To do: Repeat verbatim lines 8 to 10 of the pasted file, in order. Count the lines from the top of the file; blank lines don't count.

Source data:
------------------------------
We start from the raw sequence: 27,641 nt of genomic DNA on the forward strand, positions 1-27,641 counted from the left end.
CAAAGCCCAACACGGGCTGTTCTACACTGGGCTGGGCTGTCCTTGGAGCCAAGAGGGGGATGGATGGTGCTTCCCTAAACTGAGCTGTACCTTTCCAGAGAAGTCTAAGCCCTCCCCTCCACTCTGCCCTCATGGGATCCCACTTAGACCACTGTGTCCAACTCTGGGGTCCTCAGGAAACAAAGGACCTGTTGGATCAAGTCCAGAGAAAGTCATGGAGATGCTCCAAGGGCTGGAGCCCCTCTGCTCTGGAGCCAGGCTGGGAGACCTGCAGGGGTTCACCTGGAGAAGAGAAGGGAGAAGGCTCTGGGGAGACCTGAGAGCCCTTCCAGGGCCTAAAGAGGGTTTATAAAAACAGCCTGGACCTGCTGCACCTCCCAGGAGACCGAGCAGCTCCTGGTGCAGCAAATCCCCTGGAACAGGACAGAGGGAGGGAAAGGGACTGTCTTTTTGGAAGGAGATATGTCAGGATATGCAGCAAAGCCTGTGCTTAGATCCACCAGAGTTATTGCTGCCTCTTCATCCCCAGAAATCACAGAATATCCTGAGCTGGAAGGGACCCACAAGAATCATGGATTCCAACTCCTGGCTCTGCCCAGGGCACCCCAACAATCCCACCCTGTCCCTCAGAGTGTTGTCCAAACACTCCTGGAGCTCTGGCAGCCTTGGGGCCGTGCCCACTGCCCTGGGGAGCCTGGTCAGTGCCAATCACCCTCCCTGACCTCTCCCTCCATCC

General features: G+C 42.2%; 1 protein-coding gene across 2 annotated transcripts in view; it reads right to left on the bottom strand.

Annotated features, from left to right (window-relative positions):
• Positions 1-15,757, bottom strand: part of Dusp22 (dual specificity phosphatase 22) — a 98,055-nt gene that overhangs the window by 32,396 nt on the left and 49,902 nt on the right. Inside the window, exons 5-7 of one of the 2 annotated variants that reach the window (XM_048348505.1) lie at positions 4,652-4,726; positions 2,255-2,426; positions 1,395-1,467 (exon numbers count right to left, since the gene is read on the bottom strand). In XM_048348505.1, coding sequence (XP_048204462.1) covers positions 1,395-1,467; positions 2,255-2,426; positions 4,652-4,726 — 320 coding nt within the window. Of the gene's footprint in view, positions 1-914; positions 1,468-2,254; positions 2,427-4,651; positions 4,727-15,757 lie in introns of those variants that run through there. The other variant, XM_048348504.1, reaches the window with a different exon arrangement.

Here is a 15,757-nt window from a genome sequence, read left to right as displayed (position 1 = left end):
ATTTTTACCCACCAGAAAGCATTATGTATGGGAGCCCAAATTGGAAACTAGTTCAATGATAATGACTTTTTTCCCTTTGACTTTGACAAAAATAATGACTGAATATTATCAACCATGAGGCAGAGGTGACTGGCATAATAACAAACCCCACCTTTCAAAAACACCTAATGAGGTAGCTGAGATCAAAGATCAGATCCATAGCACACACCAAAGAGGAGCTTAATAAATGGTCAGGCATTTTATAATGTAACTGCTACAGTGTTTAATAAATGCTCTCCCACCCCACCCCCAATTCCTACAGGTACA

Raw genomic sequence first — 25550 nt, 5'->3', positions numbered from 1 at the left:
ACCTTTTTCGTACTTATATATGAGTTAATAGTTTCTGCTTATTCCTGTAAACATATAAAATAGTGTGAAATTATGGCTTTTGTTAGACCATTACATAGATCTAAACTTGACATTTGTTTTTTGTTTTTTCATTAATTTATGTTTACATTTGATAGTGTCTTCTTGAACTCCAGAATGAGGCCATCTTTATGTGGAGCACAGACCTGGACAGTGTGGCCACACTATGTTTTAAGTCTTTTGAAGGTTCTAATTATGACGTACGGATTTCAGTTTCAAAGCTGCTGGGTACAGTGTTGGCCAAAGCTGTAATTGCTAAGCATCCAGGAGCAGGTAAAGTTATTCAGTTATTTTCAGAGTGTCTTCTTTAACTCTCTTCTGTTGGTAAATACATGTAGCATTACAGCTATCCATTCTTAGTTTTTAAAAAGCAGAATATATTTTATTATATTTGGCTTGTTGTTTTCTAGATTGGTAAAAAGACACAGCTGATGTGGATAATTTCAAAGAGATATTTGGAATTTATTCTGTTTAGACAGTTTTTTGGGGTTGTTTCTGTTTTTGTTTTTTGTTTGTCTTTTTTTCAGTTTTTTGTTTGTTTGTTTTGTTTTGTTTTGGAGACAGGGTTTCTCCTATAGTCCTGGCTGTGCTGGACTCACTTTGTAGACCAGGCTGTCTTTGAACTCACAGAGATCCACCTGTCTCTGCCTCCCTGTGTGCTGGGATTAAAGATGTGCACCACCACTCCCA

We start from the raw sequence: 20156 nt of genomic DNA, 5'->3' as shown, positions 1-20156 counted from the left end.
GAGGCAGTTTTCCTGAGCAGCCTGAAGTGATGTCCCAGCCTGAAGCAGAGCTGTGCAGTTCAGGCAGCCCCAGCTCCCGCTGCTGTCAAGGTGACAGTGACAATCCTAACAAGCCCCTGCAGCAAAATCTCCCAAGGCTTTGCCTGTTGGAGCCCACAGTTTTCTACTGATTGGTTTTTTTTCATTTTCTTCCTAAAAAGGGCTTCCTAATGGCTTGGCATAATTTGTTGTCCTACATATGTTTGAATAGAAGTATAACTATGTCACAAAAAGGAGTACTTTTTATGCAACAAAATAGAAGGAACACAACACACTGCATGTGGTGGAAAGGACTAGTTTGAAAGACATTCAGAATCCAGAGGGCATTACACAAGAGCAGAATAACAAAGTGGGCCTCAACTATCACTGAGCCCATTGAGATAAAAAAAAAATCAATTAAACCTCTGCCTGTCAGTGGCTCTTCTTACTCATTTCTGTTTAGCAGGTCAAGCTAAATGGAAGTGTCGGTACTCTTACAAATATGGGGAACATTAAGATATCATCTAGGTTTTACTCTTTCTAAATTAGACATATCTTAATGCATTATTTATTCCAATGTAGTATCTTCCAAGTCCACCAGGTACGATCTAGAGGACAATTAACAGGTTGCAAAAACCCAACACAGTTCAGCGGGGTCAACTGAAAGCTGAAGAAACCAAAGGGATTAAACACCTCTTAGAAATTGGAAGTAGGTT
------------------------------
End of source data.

Raw genomic sequence first — 25550 nt, 5'->3', positions numbered from 1 at the left:
ACCTTTTTCGTACTTATATATGAGTTAATAGTTTCTGCTTATTCCTGTAAACATATAAAATAGTGTGAAATTATGGCTTTTGTTAGACCATTACATAGATCTAAACTTGACATTTGTTTTTTGTTTTTTCATTAATTTATGTTTACATTTGATAGTGTCTTCTTGAACTCCAGAATGAGGCCATCTTTATGTGGAGCACAGACCTGGACAGTGTGGCCACACTATGTTTTAAGTCTTTTGAAGGTTCTAATTATGACGTACGGATTTCAGTTTCAAAGCTGCTGGGTACAGTGTTGGCCAAAGCTGTAATTGCTAAGCATCCAGGAGCAGGTAAAGTTATTCAGTTATTTTCAGAGTGTCTTCTTTAACTCTCTTCTGTTGGTAAATACATGTAGCATTACAGCTATCCATTCTTAGTTTTTAAAAAGCAGAATATATTTTATTATATTTGGCTTGTTGTTTTCTAGATTGGTAAAAAGACACAGCTGATGTGGATAATTTCAAAGAGATATTTGGAATTTATTCTGTTTAGACAGTTTTTTGGGGTTGTTTCTGTTTTTGTTTTTTGTTTGTCTTTTTTTCAGTTTTTTGTTTGTTTGTTTTGTTTTGTTTTGGAGACAGGGTTTCTCCTATAGTCCTGGCTGTGCTGGACTCACTTTGTAGACCAGGCTGTCTTTGAACTCACAGAGATCCACCTGTCTCTGCCTCCCTGTGTGCTGGGATTAAAGATGTGCACCACCACTCCCA

We start from the raw sequence: 20156 nt of genomic DNA, 5'->3' as shown, positions 1-20156 counted from the left end.